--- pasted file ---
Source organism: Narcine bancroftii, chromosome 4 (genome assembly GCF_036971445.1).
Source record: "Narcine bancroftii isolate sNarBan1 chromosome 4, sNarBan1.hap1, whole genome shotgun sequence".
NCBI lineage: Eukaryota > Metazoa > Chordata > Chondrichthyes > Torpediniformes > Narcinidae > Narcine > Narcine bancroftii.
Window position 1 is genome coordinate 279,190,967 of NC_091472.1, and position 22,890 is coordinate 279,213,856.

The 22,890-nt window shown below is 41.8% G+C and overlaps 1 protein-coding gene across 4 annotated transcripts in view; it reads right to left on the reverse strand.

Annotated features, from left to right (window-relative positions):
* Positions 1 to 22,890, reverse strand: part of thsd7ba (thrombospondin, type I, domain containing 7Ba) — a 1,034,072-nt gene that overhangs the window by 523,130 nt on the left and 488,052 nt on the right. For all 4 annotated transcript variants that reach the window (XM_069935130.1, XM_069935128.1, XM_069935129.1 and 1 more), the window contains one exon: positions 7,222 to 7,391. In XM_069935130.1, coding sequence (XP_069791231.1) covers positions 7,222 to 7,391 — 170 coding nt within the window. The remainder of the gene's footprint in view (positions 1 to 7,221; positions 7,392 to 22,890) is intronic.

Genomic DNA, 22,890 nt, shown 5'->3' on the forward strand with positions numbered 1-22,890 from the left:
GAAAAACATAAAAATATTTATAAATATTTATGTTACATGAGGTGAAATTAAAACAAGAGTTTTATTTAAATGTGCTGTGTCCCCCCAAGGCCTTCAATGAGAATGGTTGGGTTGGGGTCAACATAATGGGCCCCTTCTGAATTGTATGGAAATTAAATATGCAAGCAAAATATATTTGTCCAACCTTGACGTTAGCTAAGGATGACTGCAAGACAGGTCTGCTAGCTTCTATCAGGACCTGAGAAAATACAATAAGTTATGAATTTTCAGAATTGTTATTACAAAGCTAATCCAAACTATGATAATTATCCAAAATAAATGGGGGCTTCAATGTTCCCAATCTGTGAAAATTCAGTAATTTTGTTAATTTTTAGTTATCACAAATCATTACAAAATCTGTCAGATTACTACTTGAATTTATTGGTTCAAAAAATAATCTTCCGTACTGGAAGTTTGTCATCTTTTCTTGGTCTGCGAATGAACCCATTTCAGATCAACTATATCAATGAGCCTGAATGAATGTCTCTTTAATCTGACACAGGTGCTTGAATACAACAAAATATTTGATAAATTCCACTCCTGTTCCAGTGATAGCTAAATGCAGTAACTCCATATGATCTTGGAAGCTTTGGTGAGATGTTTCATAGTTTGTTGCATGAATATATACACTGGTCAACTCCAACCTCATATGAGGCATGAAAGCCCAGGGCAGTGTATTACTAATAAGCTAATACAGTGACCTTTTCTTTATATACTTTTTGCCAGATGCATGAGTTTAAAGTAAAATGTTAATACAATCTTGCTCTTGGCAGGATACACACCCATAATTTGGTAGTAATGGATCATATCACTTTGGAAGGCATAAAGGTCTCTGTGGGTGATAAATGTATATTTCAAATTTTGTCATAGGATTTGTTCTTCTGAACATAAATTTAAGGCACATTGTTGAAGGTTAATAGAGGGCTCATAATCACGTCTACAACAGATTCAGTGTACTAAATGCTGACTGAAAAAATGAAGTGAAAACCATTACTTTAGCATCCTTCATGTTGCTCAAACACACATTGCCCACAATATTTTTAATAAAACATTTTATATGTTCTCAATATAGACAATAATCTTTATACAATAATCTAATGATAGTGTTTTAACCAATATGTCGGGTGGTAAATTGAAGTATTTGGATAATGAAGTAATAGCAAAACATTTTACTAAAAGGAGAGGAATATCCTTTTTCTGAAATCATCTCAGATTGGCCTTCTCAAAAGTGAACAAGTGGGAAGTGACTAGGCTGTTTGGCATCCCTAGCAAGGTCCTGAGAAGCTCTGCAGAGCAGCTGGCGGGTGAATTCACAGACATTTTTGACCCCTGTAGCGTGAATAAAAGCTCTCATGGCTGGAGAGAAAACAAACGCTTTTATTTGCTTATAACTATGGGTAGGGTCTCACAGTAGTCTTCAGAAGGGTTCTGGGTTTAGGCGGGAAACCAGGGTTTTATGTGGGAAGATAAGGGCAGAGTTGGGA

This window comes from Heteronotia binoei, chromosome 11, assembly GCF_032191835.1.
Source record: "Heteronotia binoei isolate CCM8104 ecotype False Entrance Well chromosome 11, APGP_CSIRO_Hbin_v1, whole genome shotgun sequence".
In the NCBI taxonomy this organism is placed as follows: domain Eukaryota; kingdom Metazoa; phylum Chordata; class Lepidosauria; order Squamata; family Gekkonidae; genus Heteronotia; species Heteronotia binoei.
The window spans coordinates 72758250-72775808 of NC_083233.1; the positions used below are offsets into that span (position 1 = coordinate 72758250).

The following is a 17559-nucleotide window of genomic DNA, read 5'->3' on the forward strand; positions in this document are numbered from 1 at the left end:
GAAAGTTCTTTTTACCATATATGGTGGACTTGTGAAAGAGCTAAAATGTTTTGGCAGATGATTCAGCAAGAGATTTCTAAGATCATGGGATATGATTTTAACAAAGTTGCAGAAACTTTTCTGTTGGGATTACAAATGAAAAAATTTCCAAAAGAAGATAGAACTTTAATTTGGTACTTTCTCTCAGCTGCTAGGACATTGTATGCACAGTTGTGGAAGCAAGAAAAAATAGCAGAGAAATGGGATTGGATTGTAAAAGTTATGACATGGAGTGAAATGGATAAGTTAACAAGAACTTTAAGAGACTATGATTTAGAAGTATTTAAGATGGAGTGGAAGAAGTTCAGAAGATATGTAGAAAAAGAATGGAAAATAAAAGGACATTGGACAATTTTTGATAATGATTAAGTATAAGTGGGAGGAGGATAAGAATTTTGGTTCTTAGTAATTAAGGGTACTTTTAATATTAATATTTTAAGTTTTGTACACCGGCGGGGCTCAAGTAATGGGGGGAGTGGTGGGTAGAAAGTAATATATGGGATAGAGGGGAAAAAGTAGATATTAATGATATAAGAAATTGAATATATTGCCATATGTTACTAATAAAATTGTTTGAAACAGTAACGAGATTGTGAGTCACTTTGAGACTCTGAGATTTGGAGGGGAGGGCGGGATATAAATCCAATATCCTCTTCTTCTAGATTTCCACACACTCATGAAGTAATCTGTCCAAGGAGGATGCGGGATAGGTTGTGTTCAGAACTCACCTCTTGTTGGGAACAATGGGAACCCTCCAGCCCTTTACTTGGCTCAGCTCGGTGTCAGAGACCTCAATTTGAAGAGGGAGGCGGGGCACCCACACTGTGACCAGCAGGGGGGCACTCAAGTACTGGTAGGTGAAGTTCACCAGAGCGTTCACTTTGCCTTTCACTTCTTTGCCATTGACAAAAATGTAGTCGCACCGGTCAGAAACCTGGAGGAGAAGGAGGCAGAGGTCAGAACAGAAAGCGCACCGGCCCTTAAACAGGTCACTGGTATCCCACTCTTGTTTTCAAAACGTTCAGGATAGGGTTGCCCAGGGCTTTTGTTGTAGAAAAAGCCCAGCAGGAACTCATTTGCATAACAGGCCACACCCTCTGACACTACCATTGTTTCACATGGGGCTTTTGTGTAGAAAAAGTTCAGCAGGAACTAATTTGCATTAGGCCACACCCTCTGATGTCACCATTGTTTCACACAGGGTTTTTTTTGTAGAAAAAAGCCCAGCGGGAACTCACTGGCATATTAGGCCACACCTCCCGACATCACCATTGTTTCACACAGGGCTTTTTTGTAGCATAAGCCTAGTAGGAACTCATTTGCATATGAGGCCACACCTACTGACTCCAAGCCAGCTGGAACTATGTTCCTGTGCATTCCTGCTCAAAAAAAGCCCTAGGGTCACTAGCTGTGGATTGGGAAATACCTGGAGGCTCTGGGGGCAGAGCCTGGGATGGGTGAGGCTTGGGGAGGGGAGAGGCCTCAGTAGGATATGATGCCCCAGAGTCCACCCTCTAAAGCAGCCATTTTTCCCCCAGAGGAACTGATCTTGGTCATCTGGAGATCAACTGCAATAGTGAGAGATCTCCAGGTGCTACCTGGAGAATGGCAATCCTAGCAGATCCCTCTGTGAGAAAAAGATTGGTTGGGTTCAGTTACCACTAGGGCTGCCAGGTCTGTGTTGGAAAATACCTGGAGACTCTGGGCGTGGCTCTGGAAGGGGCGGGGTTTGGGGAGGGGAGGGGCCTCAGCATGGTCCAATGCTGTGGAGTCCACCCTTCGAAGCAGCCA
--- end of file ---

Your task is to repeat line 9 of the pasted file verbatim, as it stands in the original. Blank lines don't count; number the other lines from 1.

GAAAAACATAAAAATATTTATAAATATTTATGTTACATGAGGTGAAATTAAAACAAGAGTTTTATTTAAATGTGCTGTGTCCCCCCAAGGCCTTCAATGAGAATGGTTGGGTTGGGGTCAACATAATGGGCCCCTTCTGAATTGTATGGAAATTAAATATGCAAGCAAAATATATTTGTCCAACCTTGACGTTAGCTAAGGATGACTGCAAGACAGGTCTGCTAGCTTCTATCAGGACCTGAGAAAATACAATAAGTTATGAATTTTCAGAATTGTTATTACAAAGCTAATCCAAACTATGATAATTATCCAAAATAAATGGGGGCTTCAATGTTCCCAATCTGTGAAAATTCAGTAATTTTGTTAATTTTTAGTTATCACAAATCATTACAAAATCTGTCAGATTACTACTTGAATTTATTGGTTCAAAAAATAATCTTCCGTACTGGAAGTTTGTCATCTTTTCTTGGTCTGCGAATGAACCCATTTCAGATCAACTATATCAATGAGCCTGAATGAATGTCTCTTTAATCTGACACAGGTGCTTGAATACAACAAAATATTTGATAAATTCCACTCCTGTTCCAGTGATAGCTAAATGCAGTAACTCCATATGATCTTGGAAGCTTTGGTGAGATGTTTCATAGTTTGTTGCATGAATATATACACTGGTCAACTCCAACCTCATATGAGGCATGAAAGCCCAGGGCAGTGTATTACTAATAAGCTAATACAGTGACCTTTTCTTTATATACTTTTTGCCAGATGCATGAGTTTAAAGTAAAATGTTAATACAATCTTGCTCTTGGCAGGATACACACCCATAATTTGGTAGTAATGGATCATATCACTTTGGAAGGCATAAAGGTCTCTGTGGGTGATAAATGTATATTTCAAATTTTGTCATAGGATTTGTTCTTCTGAACATAAATTTAAGGCACATTGTTGAAGGTTAATAGAGGGCTCATAATCACGTCTACAACAGATTCAGTGTACTAAATGCTGACTGAAAAAATGAAGTGAAAACCATTACTTTAGCATCCTTCATGTTGCTCAAACACACATTGCCCACAATATTTTTAATAAAACATTTTATATGTTCTCAATATAGACAATAATCTTTATACAATAATCTAATGATAGTGTTTTAACCAATATGTCGGGTGGTAAATTGAAGTATTTGGATAATGAAGTAATAGCAAAACATTTTACTAAAAGGAGAGGAATATCCTTTTTCTGAAATCATCTCAGATTGGCCTTCTCAAAAGTGAACAAGTGGGAAGTGACTAGGCTGTTTGGCATCCCTAGCAAGGTCCTGAGAAGCTCTGCAGAGCAGCTGGCGGGTGAATTCACAGACATTTTTGACCCCTGTAGCGTGAATAAAAGCTCTCATGGCTGGAGAGAAAACAAACGCTTTTATTTGCTTATAACTATGGGTAGGGTCTCACAGTAGTCTTCAGAAGGGTTCTGGGTTTAGGCGGGAAACCAGGGTTTTATGTGGGAAGATAAGGGCAGAGTTGGGA